Apr 29, 2010

Whatever Happened to William Lescaze?

Of all the entries on this blog over the past three years, the one that has sparked the most interest in terms of emails and queries is this one on architect William Lescaze’s 1934 New York townhouse. Curiously, I have received a few emails over the past couple of years that have addressed me as some kind of expert on Lescaze’s work. While I am, in fact, far from an expert, a basic Google search suggests otherwise. Which not only proves that you shouldn’t believe all that Google says, but more importantly, that there is very little information about Lescaze available online. In fact, even written information on Lescaze’s work is mostly out of print and/or difficult to access (and available only in college libraries). So, in the public interest (and in an effort to maintain the illusion of my expert status), I thought I would add to my previous post and begin to compile more information about Lescaze. I have been especially inspired by the recent comment by Laura Day, a designer who bought Lescaze’s New York townhouse, the Kramer House (1935) in 2006 and revived it back to its original state. Beyond this brief introduction is an incomplete and ongoing bibliography, so please contact me with any additional material you may have or know of and I will add it to the listings below.

The first and perhaps most interesting question to address is: whatever happened to William Lescaze? Or more precisely, how is it that, in the 1930s, he was widely considered, along with Frank Lloyd Wright and Richard Neutra, as a leader of modernist architecture in the United States (see Lanmon 1987: 10), but today his work has been almost forgotten. After World War Two, it seems, his career and contribution to American modernism was overshadowed by Bauhaus émigrés and their students, and since his death in 1969 has drifted into such obscurity that today, the only monograph devoted to Lescaze’s work, Lorraine Welling Lanmon’s William Lescaze, Architect (Philadelphia: The Art Alliance Press, 1987), is out of print. Compared to the voluminous material on Wright and Neutra available both online and in print, the dearth of available Lescaze material confirms the idea that his career has indeed sunk into obscurity. Mention of Lescaze in general histories of American architecture now is restricted to Lescaze and Howe’s PSFS building in Philadelphia, often claimed to be the first International Style skyscraper in the US. Beyond that, there is precious little material around.

Reviewing his prewar career, it seems remarkable that Lescaze’s career has been so neglected. After all, Lescaze was the sole American at the 1928 CIAM conference in Switzerland, was one of only a handful of American architects included in MoMA’s influential International Style exhibition of 1932, and not only designed modernist buildings and industrial objects, but also wrote articles promoting modern architecture during a time when there was little support for modernism in the US.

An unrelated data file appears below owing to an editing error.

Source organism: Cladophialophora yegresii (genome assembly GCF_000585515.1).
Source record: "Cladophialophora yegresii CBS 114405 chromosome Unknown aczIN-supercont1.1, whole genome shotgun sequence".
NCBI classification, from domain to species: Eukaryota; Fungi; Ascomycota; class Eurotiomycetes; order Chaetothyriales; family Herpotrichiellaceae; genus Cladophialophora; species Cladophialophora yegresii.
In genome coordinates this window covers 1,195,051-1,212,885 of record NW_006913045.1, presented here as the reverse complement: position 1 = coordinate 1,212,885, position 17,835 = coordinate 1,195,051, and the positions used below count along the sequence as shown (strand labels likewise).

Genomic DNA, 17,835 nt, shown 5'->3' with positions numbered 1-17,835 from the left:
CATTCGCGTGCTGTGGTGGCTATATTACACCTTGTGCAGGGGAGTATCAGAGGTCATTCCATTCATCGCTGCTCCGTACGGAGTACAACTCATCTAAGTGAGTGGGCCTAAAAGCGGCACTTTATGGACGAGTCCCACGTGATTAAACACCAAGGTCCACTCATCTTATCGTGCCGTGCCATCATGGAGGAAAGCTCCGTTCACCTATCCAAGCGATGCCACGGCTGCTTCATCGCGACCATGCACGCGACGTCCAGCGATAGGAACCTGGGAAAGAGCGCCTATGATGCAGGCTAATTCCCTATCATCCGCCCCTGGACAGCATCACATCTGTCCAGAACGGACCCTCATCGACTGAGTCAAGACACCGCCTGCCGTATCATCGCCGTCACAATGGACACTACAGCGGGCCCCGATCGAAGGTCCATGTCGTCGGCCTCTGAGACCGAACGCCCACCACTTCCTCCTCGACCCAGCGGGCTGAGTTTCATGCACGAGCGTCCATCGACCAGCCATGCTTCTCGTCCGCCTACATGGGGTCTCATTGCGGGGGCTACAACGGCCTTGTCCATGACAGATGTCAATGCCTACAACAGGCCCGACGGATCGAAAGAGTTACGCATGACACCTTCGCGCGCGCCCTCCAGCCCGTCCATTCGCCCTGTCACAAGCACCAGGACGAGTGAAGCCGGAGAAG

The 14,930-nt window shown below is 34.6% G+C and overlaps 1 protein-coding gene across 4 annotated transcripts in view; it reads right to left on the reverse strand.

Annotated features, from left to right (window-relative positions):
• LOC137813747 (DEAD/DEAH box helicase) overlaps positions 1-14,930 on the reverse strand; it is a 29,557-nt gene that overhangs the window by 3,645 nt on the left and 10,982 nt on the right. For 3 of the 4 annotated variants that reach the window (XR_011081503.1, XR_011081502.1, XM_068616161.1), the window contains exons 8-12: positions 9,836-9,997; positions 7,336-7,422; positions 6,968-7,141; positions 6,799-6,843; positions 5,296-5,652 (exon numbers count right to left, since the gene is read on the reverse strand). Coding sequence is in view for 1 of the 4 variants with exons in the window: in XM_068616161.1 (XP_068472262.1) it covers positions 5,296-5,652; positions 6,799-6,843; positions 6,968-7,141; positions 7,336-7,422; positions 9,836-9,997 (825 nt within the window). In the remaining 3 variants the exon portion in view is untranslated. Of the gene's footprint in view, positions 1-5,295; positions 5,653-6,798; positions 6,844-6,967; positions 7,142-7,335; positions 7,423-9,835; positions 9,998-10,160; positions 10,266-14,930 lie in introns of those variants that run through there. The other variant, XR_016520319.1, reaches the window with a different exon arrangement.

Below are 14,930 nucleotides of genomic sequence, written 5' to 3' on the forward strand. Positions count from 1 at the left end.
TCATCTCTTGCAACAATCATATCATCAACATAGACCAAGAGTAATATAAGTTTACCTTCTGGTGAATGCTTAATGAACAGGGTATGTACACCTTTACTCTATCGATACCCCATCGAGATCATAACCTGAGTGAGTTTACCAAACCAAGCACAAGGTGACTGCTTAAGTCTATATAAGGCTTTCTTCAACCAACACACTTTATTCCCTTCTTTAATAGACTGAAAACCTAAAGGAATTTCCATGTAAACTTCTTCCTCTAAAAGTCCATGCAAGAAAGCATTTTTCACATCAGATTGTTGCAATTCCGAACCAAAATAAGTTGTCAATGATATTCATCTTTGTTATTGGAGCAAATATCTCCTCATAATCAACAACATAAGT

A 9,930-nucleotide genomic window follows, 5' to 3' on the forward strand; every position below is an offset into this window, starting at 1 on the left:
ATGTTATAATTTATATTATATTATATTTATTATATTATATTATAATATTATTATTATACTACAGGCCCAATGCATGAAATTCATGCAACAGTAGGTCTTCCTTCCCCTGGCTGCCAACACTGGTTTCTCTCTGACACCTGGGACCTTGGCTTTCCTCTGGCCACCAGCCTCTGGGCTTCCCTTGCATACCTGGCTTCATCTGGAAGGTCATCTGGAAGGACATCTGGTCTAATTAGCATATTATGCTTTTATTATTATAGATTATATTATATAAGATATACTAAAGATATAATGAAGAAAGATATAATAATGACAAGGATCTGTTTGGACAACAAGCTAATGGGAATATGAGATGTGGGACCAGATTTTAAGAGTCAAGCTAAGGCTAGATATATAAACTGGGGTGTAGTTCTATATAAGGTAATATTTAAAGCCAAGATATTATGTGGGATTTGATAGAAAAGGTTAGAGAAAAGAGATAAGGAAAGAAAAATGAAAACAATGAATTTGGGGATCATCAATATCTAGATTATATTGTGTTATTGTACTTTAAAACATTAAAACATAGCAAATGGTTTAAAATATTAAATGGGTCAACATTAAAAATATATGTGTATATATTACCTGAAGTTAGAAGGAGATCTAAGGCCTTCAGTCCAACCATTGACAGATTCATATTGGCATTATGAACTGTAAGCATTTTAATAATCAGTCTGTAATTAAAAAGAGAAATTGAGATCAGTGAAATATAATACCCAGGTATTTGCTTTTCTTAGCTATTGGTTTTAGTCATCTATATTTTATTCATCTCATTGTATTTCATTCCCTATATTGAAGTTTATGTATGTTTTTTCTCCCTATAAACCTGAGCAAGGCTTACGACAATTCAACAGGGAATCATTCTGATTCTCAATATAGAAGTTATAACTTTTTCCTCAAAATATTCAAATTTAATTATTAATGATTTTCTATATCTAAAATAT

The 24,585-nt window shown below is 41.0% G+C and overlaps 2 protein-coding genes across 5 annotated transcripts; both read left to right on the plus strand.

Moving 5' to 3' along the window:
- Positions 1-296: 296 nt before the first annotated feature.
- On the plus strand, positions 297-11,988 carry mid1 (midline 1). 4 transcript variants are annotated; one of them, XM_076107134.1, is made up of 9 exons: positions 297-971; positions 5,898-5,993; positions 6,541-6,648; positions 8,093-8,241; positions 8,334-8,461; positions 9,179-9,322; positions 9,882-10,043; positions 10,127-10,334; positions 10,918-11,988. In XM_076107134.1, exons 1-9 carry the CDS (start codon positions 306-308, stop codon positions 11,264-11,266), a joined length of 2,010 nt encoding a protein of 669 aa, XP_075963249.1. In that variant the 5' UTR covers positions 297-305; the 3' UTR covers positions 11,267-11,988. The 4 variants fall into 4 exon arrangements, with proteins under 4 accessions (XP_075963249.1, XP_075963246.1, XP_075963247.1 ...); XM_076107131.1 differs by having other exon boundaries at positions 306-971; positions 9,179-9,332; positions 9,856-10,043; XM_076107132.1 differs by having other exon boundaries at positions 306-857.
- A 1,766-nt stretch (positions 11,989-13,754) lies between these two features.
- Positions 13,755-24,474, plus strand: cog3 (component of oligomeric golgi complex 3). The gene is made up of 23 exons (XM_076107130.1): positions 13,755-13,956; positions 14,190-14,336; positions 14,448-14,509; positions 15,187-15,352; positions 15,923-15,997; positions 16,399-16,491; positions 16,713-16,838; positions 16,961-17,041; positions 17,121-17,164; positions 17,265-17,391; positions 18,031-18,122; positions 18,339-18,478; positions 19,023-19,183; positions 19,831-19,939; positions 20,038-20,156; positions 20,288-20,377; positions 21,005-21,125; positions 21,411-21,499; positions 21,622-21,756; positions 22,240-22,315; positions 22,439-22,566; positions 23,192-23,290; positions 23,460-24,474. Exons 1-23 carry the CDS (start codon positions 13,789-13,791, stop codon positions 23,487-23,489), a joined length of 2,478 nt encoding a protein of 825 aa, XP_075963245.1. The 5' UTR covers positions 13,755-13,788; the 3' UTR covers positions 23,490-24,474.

William H. Jordy, in a 1984 article “William Lescaze Reconsidered”, (reprinted in ‘Symbolic Essence’ and Other Writings on Modern Architecture and American Culture) considered the highpoint of Lescaze’s career to be the PSFS building (1929-32), and includes the decade 1929-39 as his most interesting period, while Lescaze’s post-war work was described by Jordy as “dull”. Even in his prewar work, however, Jordy argued that Lescaze had “the pragmatic attitude of one who had absorbed the look of modernism more than its message” (Jordy 2005: 175) and adopted the visual effects of one “who receives a cosmopolitan style secondhand” (Jordy 2005: 179).

However, such a reading seems outrageous when one considers Lescaze’s biography, documented in Lanmon’s monograph: while studying with progressive architect Karl Moser at Zurich’s Eidgenössische Technische Hoschscule between 1915 and 1919, Lescaze knew of Dada firsthand, as well as Futurism, De Stijl, Constructivism and Le Corbusier’s work through publications. After graduation, Lescaze went to Paris to work (albeit briefly) for Henri Sauvage, a pioneer of prefabrication and devotee of modern ideas on collective housing. Even after emigrating to the US in 1920, Lescaze frequently travelled to Europe in the 1920s, particularly to Berlin, Paris (to visit the 1925 International Exposition and in 1927 specifically to visit Le Corbusier). It is safe to say that Lescaze had significant firsthand experience with the latest currents of European modernism. How is it then that he has come to be seen as a kind of pseudo-modernist?

My initial idea was that once the “real” modernists arrived from the US (particularly Gropius, Mies, and Breuer), earlier exponents of modernism were relegated into the background. Design historian Dennis Doordan replied to my query “Whatever Happened to William Lescaze” via email this week and confirmed this idea, suggesting that Lescaze lacked the academic credibility of the later émigrés. But he also added that Lescaze’s work was not supported by the influential MoMA (beyond the 1932 exhibition), and his small office could not compete for large commissions in the new postwar corporate climate. Although he continued working until the late 1960s, Lescaze’s postwar work remains completely obscure, and even Lanmon’s book has relatively little to say about his postwar career.

What seems to me at this stage to be significant about Lescaze’s career, beyond his PSFS tower and New York townhouses, are:

- his early modernist interiors of the 1920s (I'm still tracking down more images of these).